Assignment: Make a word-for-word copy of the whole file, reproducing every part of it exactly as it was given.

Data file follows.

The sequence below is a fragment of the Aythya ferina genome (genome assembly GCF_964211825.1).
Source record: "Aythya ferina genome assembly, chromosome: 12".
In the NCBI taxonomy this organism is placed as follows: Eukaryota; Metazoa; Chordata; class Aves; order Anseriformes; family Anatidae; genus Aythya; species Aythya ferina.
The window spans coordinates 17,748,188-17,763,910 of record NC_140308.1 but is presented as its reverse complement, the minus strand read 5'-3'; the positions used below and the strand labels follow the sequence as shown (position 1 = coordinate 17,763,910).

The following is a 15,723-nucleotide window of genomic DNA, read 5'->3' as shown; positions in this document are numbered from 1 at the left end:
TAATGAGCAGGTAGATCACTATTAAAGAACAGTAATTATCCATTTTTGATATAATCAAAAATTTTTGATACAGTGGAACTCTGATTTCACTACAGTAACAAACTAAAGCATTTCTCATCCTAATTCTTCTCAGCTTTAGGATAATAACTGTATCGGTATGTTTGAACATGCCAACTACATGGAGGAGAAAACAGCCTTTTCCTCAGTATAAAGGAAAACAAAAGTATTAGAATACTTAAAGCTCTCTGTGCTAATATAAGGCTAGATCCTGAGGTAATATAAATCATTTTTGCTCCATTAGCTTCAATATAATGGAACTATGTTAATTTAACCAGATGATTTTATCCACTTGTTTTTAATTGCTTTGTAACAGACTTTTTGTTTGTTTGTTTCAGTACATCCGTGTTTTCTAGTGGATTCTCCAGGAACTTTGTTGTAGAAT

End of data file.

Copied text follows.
The sequence below is a fragment of the Aythya ferina genome (genome assembly GCF_964211825.1).
Source record: "Aythya ferina genome assembly, chromosome: 12".
In the NCBI taxonomy this organism is placed as follows: Eukaryota; Metazoa; Chordata; class Aves; order Anseriformes; family Anatidae; genus Aythya; species Aythya ferina.
The window spans coordinates 17,748,188-17,763,910 of record NC_140308.1 but is presented as its reverse complement, the minus strand read 5'-3'; the positions used below and the strand labels follow the sequence as shown (position 1 = coordinate 17,763,910).

The following is a 15,723-nucleotide window of genomic DNA, read 5'->3' as shown; positions in this document are numbered from 1 at the left end:
TAATGAGCAGGTAGATCACTATTAAAGAACAGTAATTATCCATTTTTGATATAATCAAAAATTTTTGATACAGTGGAACTCTGATTTCACTACAGTAACAAACTAAAGCATTTCTCATCCTAATTCTTCTCAGCTTTAGGATAATAACTGTATCGGTATGTTTGAACATGCCAACTACATGGAGGAGAAAACAGCCTTTTCCTCAGTATAAAGGAAAACAAAAGTATTAGAATACTTAAAGCTCTCTGTGCTAATATAAGGCTAGATCCTGAGGTAATATAAATCATTTTTGCTCCATTAGCTTCAATATAATGGAACTATGTTAATTTAACCAGATGATTTTATCCACTTGTTTTTAATTGCTTTGTAACAGACTTTTTGTTTGTTTGTTTCAGTACATCCGTGTTTTCTAGTGGATTCTCCAGGAACTTTGTTGTAGAAT